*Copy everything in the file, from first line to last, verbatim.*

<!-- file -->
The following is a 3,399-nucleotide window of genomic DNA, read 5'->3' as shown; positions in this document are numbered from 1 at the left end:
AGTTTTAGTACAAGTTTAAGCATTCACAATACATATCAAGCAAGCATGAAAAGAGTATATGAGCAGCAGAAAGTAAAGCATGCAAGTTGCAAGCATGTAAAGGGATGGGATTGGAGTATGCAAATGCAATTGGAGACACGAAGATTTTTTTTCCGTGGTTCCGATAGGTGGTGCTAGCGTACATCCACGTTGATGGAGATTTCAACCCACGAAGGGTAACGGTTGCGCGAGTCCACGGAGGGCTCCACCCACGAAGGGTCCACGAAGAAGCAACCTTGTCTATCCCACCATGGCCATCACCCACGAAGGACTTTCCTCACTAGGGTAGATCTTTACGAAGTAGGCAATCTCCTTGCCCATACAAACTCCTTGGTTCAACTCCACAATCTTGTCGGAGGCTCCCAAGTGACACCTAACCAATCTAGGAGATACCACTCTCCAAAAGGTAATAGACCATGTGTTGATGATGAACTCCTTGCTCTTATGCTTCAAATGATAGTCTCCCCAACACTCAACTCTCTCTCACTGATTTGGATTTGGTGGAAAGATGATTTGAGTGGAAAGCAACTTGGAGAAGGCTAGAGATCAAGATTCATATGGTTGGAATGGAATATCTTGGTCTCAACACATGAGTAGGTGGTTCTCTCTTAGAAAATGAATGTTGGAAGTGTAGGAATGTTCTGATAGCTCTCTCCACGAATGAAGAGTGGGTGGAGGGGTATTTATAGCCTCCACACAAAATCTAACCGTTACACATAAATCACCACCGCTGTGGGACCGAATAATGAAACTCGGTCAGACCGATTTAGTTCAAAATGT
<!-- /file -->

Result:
The following is a 3,399-nucleotide window of genomic DNA, read 5'->3' as shown; positions in this document are numbered from 1 at the left end:
AGTTTTAGTACAAGTTTAAGCATTCACAATACATATCAAGCAAGCATGAAAAGAGTATATGAGCAGCAGAAAGTAAAGCATGCAAGTTGCAAGCATGTAAAGGGATGGGATTGGAGTATGCAAATGCAATTGGAGACACGAAGATTTTTTTTCCGTGGTTCCGATAGGTGGTGCTAGCGTACATCCACGTTGATGGAGATTTCAACCCACGAAGGGTAACGGTTGCGCGAGTCCACGGAGGGCTCCACCCACGAAGGGTCCACGAAGAAGCAACCTTGTCTATCCCACCATGGCCATCACCCACGAAGGACTTTCCTCACTAGGGTAGATCTTTACGAAGTAGGCAATCTCCTTGCCCATACAAACTCCTTGGTTCAACTCCACAATCTTGTCGGAGGCTCCCAAGTGACACCTAACCAATCTAGGAGATACCACTCTCCAAAAGGTAATAGACCATGTGTTGATGATGAACTCCTTGCTCTTATGCTTCAAATGATAGTCTCCCCAACACTCAACTCTCTCTCACTGATTTGGATTTGGTGGAAAGATGATTTGAGTGGAAAGCAACTTGGAGAAGGCTAGAGATCAAGATTCATATGGTTGGAATGGAATATCTTGGTCTCAACACATGAGTAGGTGGTTCTCTCTTAGAAAATGAATGTTGGAAGTGTAGGAATGTTCTGATAGCTCTCTCCACGAATGAAGAGTGGGTGGAGGGGTATTTATAGCCTCCACACAAAATCTAACCGTTACACATAAATCACCACCGCTGTGGGACCGAATAATGAAACTCGGTCAGACCGATTTAGTTCAAAATGT